It arrived Discussing climate change for our children, this study shows that there is a big difference between what parents think should happen — and what is actually happening. A vote from NPR in 2019 showed that nearly 85 percent of parents, politically, thought that children should learn about climate change. But nearly half of them said that they had discussed the matter with their children.
The fact is, your child is already hearing about climate change. Leslie Davenport, a physician and author of a book to help children adapt to climate change, called All Sensors Under the Sun: How to Deal With Climate Change, says that in her research she spoke to more children who know more about climate change than their parents. “I was amazed that so many kids were so knowledgeable about the science of climate change, even as little as 8 or 9 kids.” As the problem of climate continues to grow rapidly and continues to be a topic of conversation, it will only continue to grow in children’s knowledge. An article about the COP26 meeting mentioned An eight-year-old boy from Glasgow said, “I’m worried because when the world gets too hot, all the animals will die and (…) people will never live again.”
The problem, according to Davenport, is that the information did not come from a reliable source, such as a teacher or parent. Instead, the children she spoke to were a little curious — listening to something on the radio or in conversations — to try searching online. “As a result, the level of depression is much higher,” Davenport explained, describing everything from anger and frustration to fear, depression, even headaches, abdominal pain, confusion, and exercise. “While this is a natural reaction to learning about a troubled world, they do not have the capacity to deal with it.”
Before you start talking to your child, it is important to deal with your fears and lack of awareness about the challenges of the weather. Mary DeMocker, environmentalist and author of Parental Advice for Climate Change: 100 Ways to Build a Future Without a Past, Raising Strong Children, and Sleeping Better at Night. He says: “Adults are often less sensitive to the weather. This can lead to ignoring your child’s anxiety or trying to comfort them by minimizing the risk and speed of climate change, or it may increase your difficulty in stealing games and making your child more nervous. Davenport suggests that any meaningful discussion of climate change should be relevant to science and thought. “It can’t be real with the data. Once we give the science a touch, we lose sight of the real significance of human nature — our beliefs, our values, our values. ”
Now, before you send a text message / whatsapp / Alexa drop / email / DM to your child to download, here are some age-appropriate ideas to help you prepare.
Under 6 Years
Children under the age of 6 are still too young to understand climate change, so Davenport offers the idea of developing a love of nature through climate, vegetation, beauty, play, and teaching the vital role of caring for life. This lays the foundation for children to grow up to be stewards of the environment. DeMocker, whose children are now growing up, says there was no language about climate change when his children were young, so he tried to set an example. “We immersed them in nature, immersed them in nature, produced manure, and cared for the environment. So they simply grew up with an attitude of caring and a sense of humor and a wonderful nature, and we are responsible for that. ” DeMocker also tried to bring his children to the demonstrations to expose the idea of engaging in politics.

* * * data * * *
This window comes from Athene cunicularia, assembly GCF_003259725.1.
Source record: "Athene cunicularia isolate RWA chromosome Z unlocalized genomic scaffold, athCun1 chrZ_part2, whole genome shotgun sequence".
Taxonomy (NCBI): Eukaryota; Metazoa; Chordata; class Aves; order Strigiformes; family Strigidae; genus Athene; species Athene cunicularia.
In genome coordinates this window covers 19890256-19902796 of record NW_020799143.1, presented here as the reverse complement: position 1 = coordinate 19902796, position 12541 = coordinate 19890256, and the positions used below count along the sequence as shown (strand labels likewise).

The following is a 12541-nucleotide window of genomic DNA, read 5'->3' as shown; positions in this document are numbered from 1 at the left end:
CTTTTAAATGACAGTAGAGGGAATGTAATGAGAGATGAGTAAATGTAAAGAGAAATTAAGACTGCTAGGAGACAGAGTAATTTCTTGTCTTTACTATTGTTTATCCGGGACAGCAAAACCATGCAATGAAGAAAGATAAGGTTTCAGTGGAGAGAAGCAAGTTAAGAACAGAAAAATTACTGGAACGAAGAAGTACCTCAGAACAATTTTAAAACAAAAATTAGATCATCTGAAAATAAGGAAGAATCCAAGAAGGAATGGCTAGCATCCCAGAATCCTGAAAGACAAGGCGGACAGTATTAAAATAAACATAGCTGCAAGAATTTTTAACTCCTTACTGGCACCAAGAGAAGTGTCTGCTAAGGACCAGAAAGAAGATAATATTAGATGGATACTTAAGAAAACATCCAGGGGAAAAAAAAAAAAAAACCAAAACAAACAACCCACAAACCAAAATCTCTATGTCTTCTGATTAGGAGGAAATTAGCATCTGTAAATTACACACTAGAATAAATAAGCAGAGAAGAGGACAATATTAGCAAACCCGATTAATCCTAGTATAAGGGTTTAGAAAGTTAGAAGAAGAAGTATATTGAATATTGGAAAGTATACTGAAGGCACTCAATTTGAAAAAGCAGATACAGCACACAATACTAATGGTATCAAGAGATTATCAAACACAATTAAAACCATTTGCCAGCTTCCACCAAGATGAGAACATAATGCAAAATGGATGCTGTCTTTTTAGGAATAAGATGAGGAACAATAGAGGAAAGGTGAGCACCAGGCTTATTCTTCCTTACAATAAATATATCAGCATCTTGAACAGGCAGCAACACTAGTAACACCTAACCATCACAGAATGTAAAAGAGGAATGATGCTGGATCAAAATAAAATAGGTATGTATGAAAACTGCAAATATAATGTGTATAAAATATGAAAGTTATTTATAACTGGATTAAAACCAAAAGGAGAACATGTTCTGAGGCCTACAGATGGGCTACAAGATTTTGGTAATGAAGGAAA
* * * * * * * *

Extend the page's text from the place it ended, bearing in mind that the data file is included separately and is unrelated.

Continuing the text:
Most importantly, DeMocker emphasizes, and encourages. “Every time they ask you a question, you think that it’s important to talk about it [the climate crisis] in your family or in front of them, do something very encouraging, such as, ‘Oh, yes, we have a problem. It’s scorching the world, and it’s causing problems, and we’re in it. ‘”DeMocker noted that young children need to know that they are going to succeed and that their parents or caregivers will be there. taking care of it.
Examples of sentences:
- “The country is our country, so we must take care of it to be safe.”
- “Climate change is a major problem, but there are more people working together to tackle it.”
- “Humans damage objects that go into the air and can act as a blanket, and the blanket warms the earth and creates problems.”
At this age, Davenport says children are already interested in hearing about climate science. “Starting around 8 is when the major mood swings of the climate and the consequences begin to make sense, and the feeling begins to rise,” he says. So before you speak, ask what your children already know.
This is also the time to start expressing your feelings and taking action. Davenport observes that while it is normal to feel some emotion when you learn about a troubled world, children are not prepared to respond that way. “They are left in a state of shock, which can affect almost every aspect of life,” he explains. Davenport’s book offers the concept of “transformation,” or learning to move back and forth between complex weather issues and tools to improve how you feel. “These are essential life skills that are needed to thrive in a world with a clear and empathetic mindset, especially as the problems mount as a result of climate change.”